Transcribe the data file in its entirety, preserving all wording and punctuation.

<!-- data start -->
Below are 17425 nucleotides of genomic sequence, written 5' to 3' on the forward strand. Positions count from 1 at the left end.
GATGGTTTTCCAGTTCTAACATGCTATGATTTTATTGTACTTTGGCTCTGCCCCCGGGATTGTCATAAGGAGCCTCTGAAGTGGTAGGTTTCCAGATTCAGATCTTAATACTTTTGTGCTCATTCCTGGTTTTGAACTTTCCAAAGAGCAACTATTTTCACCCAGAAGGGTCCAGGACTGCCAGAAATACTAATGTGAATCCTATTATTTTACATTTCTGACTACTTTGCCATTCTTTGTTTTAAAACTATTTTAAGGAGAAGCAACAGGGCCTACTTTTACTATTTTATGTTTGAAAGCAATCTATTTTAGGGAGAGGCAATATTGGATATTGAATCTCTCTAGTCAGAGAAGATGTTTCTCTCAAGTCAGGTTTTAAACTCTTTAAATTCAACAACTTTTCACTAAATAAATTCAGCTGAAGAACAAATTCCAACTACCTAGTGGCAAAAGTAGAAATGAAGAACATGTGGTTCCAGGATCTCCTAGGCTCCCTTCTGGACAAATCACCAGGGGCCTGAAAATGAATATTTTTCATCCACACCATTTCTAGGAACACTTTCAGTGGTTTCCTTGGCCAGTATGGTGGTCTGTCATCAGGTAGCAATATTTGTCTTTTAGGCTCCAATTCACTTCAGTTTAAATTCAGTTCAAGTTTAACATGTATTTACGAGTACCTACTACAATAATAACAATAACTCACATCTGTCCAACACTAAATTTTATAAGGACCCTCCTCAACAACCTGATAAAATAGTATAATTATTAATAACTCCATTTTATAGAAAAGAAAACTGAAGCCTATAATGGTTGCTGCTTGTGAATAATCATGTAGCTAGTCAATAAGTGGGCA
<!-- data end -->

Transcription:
Below are 17425 nucleotides of genomic sequence, written 5' to 3' on the forward strand. Positions count from 1 at the left end.
GATGGTTTTCCAGTTCTAACATGCTATGATTTTATTGTACTTTGGCTCTGCCCCCGGGATTGTCATAAGGAGCCTCTGAAGTGGTAGGTTTCCAGATTCAGATCTTAATACTTTTGTGCTCATTCCTGGTTTTGAACTTTCCAAAGAGCAACTATTTTCACCCAGAAGGGTCCAGGACTGCCAGAAATACTAATGTGAATCCTATTATTTTACATTTCTGACTACTTTGCCATTCTTTGTTTTAAAACTATTTTAAGGAGAAGCAACAGGGCCTACTTTTACTATTTTATGTTTGAAAGCAATCTATTTTAGGGAGAGGCAATATTGGATATTGAATCTCTCTAGTCAGAGAAGATGTTTCTCTCAAGTCAGGTTTTAAACTCTTTAAATTCAACAACTTTTCACTAAATAAATTCAGCTGAAGAACAAATTCCAACTACCTAGTGGCAAAAGTAGAAATGAAGAACATGTGGTTCCAGGATCTCCTAGGCTCCCTTCTGGACAAATCACCAGGGGCCTGAAAATGAATATTTTTCATCCACACCATTTCTAGGAACACTTTCAGTGGTTTCCTTGGCCAGTATGGTGGTCTGTCATCAGGTAGCAATATTTGTCTTTTAGGCTCCAATTCACTTCAGTTTAAATTCAGTTCAAGTTTAACATGTATTTACGAGTACCTACTACAATAATAACAATAACTCACATCTGTCCAACACTAAATTTTATAAGGACCCTCCTCAACAACCTGATAAAATAGTATAATTATTAATAACTCCATTTTATAGAAAAGAAAACTGAAGCCTATAATGGTTGCTGCTTGTGAATAATCATGTAGCTAGTCAATAAGTGGGCA